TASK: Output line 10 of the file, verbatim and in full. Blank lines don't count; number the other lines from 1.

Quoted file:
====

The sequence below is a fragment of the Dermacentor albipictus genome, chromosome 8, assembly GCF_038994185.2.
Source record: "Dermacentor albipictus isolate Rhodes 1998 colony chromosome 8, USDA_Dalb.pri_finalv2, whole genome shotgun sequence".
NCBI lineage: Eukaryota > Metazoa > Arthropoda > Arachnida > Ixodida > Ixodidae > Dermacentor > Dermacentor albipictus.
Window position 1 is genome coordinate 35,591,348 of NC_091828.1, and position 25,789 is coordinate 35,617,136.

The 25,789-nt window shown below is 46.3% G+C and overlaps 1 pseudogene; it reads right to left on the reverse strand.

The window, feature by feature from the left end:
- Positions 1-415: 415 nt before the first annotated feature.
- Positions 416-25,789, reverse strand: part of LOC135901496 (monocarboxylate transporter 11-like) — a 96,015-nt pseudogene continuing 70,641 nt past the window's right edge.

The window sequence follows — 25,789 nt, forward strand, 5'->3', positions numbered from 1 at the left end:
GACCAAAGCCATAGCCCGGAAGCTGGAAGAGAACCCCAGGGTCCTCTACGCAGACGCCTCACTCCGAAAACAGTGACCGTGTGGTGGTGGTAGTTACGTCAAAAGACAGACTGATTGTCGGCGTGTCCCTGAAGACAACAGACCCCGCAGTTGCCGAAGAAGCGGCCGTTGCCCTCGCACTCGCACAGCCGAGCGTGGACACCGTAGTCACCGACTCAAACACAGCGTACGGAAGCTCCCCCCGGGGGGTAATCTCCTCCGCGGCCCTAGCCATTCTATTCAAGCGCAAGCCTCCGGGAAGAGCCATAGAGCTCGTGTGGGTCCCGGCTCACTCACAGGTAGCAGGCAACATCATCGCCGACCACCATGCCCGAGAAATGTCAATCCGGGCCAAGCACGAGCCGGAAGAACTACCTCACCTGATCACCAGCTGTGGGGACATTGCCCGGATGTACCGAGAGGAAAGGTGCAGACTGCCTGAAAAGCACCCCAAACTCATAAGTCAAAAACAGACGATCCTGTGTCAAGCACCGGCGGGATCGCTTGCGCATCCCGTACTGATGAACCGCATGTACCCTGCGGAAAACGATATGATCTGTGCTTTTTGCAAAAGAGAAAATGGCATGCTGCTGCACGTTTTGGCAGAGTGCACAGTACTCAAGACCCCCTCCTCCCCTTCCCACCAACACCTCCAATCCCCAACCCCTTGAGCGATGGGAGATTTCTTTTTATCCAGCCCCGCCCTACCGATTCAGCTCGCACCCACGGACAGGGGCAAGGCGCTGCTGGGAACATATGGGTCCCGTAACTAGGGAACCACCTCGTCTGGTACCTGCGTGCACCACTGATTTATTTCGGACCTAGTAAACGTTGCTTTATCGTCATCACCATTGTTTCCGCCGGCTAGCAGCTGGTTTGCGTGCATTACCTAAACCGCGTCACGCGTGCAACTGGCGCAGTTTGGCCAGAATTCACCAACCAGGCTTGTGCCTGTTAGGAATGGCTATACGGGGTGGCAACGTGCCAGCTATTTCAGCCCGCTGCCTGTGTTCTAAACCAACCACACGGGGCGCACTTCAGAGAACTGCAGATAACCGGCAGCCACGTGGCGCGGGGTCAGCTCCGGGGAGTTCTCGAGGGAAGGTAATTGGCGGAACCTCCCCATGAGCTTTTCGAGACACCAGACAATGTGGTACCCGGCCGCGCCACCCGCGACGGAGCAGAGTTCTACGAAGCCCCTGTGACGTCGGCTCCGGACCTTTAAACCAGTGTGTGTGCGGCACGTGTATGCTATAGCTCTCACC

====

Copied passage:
GACCAAAGCCATAGCCCGGAAGCTGGAAGAGAACCCCAGGGTCCTCTACGCAGACGCCTCACTCCGAAAACAGTGACCGTGTGGTGGTGGTAGTTACGTCAAAAGACAGACTGATTGTCGGCGTGTCCCTGAAGACAACAGACCCCGCAGTTGCCGAAGAAGCGGCCGTTGCCCTCGCACTCGCACAGCCGAGCGTGGACACCGTAGTCACCGACTCAAACACAGCGTACGGAAGCTCCCCCCGGGGGGTAATCTCCTCCGCGGCCCTAGCCATTCTATTCAAGCGCAAGCCTCCGGGAAGAGCCATAGAGCTCGTGTGGGTCCCGGCTCACTCACAGGTAGCAGGCAACATCATCGCCGACCACCATGCCCGAGAAATGTCAATCCGGGCCAAGCACGAGCCGGAAGAACTACCTCACCTGATCACCAGCTGTGGGGACATTGCCCGGATGTACCGAGAGGAAAGGTGCAGACTGCCTGAAAAGCACCCCAAACTCATAAGTCAAAAACAGACGATCCTGTGTCAAGCACCGGCGGGATCGCTTGCGCATCCCGTACTGATGAACCGCATGTACCCTGCGGAAAACGATATGATCTGTGCTTTTTGCAAAAGAGAAAATGGCATGCTGCTGCACGTTTTGGCAGAGTGCACAGTACTCAAGACCCCCTCCTCCCCTTCCCACCAACACCTCCAATCCCCAACCCCTTGAGCGATGGGAGATTTCTTTTTATCCAGCCCCGCCCTACCGATTCAGCTCGCACCCACGGACAGGGGCAAGGCGCTGCTGGGAACATATGGGTCCCGTAACTAGGGAACCACCTCGTCTGGTACCTGCGTGCACCACTGATTTATTTCGGACCTAGTAAACGTTGCTTTATCGTCATCACCATTGTTTCCGCCGGCTAGCAGCTGGTTTGCGTGCATTACCTAAACCGCGTCACGCGTGCAACTGGCGCAGTTTGGCCAGAATTCACCAACCAGGCTTGTGCCTGTTAGGAATGGCTATACGGGGTGGCAACGTGCCAGCTATTTCAGCCCGCTGCCTGTGTTCTAAACCAACCACACGGGGCGCACTTCAGAGAACTGCAGATAACCGGCAGCCACGTGGCGCGGGGTCAGCTCCGGGGAGTTCTCGAGGGAAGGTAATTGGCGGAACCTCCCCATGAGCTTTTCGAGACACCAGACAATGTGGTACCCGGCCGCGCCACCCGCGACGGAGCAGAGTTCTACGAAGCCCCTGTGACGTCGGCTCCGGACCTTTAAACCAGTGTGTGTGCGGCACGTGTATGCTATAGCTCTCACC